Student team creates Stumpjumper videogame for Specialized bicycle company

videogame graphic

When the bicycle company Specialized wanted a videogame to accompany the introduction of their latest Stumpjumper mountain bikes, they approached the game design program at UC Santa Cruz. Nathan Altice, professor of computational media in the Baskin School of Engineering, volunteered to organize a team of students to take on the project.

“It was a paying project, so it was a great opportunity for the students to work with a client while they’re in school. Working with a client is completely different from working on your own project,” Altice said.

Specialized wanted a retro style game like the old 1980s Nintendo games, because the Stumpjumper line debuted in the early 1980s as the first mass-produced mountain bikes. This idea appealed to Altice, who studies the history of computing and games (his book I Am Error is a comprehensive technical and historical account of the Nintendo Entertainment System).

Altice selected a group of talented students who he thought would be able to handle the project on top of their regular school work, and the team spent the next six months developing the game and getting it to work as a web-based game playable on a wide range of devices.

Specialized released “Stumpjumper: The Video Game” on October 11. It's a two-dimensional, lane-based racing game inspired by an old Nintendo motocross game from the 1980s called Excitebike. A storyline involves winning the big race to save the hometown trails from "Big Corporation" developers. There are stumps to avoid, ramps to jump, and coins to collect, but no particular skill is required to play the game.

"We wanted it to be accessible, something anybody could have fun with, so the bike goes by itself, and as a player you're mostly changing lanes and doing tricks during jumps," Altice explained.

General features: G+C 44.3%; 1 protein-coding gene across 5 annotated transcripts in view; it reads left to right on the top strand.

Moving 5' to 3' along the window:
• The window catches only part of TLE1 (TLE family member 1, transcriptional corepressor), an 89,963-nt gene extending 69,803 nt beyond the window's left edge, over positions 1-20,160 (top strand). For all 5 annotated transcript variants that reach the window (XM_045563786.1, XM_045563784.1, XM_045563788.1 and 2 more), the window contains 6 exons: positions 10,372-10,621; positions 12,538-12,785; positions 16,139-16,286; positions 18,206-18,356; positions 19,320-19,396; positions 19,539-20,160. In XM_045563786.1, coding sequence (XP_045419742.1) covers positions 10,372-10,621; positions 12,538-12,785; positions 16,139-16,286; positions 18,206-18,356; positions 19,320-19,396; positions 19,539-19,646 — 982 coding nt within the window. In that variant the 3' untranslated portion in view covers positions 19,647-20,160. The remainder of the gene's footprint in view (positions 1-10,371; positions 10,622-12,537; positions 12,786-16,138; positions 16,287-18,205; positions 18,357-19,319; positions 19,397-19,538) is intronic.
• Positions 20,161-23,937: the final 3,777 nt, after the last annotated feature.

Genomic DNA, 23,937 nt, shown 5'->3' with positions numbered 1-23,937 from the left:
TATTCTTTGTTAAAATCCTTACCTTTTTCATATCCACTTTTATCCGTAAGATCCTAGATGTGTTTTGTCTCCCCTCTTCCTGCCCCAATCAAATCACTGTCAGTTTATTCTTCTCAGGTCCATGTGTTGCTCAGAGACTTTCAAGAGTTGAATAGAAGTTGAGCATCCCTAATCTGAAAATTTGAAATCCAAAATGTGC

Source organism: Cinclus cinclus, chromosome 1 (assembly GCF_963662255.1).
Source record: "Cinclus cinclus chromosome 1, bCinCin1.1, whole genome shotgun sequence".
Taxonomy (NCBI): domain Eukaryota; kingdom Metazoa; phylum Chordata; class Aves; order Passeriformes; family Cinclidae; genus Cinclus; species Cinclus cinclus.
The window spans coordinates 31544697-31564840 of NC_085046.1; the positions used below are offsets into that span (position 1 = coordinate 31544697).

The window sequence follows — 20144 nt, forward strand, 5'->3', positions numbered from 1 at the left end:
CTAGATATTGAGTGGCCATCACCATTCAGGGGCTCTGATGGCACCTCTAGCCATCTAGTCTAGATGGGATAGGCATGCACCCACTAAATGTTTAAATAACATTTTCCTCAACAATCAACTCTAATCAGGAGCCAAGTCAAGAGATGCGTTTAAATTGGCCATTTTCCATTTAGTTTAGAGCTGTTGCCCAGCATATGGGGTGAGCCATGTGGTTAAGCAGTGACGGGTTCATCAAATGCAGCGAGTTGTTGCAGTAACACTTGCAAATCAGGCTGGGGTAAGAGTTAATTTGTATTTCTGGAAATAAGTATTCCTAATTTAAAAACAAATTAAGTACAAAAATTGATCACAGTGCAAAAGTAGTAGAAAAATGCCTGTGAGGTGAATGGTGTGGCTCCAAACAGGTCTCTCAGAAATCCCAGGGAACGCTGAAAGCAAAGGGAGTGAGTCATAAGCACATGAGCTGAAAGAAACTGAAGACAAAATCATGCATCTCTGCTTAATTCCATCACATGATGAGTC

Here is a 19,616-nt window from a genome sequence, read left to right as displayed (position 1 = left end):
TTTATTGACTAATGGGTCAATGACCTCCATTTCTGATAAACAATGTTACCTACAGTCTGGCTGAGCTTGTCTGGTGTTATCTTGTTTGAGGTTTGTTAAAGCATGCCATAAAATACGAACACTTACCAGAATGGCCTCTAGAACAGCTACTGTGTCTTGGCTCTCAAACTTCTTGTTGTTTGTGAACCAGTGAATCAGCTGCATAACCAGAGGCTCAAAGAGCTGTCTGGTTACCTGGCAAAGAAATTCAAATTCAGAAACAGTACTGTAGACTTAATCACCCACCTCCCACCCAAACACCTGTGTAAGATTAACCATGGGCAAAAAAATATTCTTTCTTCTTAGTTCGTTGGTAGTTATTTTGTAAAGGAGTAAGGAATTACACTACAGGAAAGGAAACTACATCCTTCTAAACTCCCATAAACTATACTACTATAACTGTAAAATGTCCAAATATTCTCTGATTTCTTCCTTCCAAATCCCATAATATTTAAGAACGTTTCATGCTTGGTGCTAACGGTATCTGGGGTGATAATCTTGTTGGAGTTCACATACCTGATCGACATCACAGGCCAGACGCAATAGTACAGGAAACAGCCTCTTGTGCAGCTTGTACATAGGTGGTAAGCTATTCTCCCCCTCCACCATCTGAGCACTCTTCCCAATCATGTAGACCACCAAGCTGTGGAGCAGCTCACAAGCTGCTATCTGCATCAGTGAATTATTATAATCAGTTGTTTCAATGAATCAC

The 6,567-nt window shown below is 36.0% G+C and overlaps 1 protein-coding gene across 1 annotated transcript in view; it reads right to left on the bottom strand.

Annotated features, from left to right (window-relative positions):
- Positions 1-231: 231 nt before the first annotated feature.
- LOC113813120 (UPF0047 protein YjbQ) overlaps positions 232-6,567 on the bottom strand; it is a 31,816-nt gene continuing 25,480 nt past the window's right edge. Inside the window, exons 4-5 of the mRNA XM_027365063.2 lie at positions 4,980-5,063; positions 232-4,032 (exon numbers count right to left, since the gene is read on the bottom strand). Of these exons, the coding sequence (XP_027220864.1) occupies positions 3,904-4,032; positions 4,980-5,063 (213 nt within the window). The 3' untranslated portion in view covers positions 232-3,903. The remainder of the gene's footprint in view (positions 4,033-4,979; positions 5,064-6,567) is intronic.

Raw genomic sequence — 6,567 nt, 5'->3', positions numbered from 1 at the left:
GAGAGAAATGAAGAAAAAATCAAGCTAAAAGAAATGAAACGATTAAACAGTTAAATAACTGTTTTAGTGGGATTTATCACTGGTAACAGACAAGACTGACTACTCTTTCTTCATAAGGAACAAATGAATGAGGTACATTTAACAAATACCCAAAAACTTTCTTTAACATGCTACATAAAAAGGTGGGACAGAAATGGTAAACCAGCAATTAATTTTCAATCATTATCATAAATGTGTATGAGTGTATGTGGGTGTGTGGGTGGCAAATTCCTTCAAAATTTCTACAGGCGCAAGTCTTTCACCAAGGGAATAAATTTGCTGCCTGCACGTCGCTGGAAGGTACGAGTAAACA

Lead developer Johannes Spaulding said he was initially skeptical about taking on the project, but in the end it seemed like too good an opportunity to pass up. "The more I learned about what Specialized wanted to do, the more interesting it sounded," he said. "I liked the idea that the barrier to entry would be really low, so anyone could play it, and just knowing that lots of people would be playing our game."

For Spaulding, the project eventually became his senior capstone project, which he presented at the annual Sammy Showcase hosted by the UCSC Center for Games and Playable Media. "It was very encouraging to see droves of people going on their phones and playing our game," he said.

In addition to Spaulding, who worked on all aspects of the game, the students on the team included Andrew Gwinner (programming and design), Jared Pettitt (programming, design, and concept art), Courtney Chavez (animation and concept art), and Long Nguyen (concept art and environment art). Altice did the music, sound effects, and level design for the game.

As producer, Altice also served as the liaison between Specialized and the student team. "They ended up being great clients," he said. "They just had to trust the process, and when we showed it to them they were thrilled. The students put a lot of care into the design and made a real professional-quality game. The feedback has been good from social media, too."

Spaulding said he hopes the game’s success will lead to more opportunities for students to work on industry-sponsored game projects like this. “If you give students a chance to follow their passion, they can produce a game that people will really like,” he said.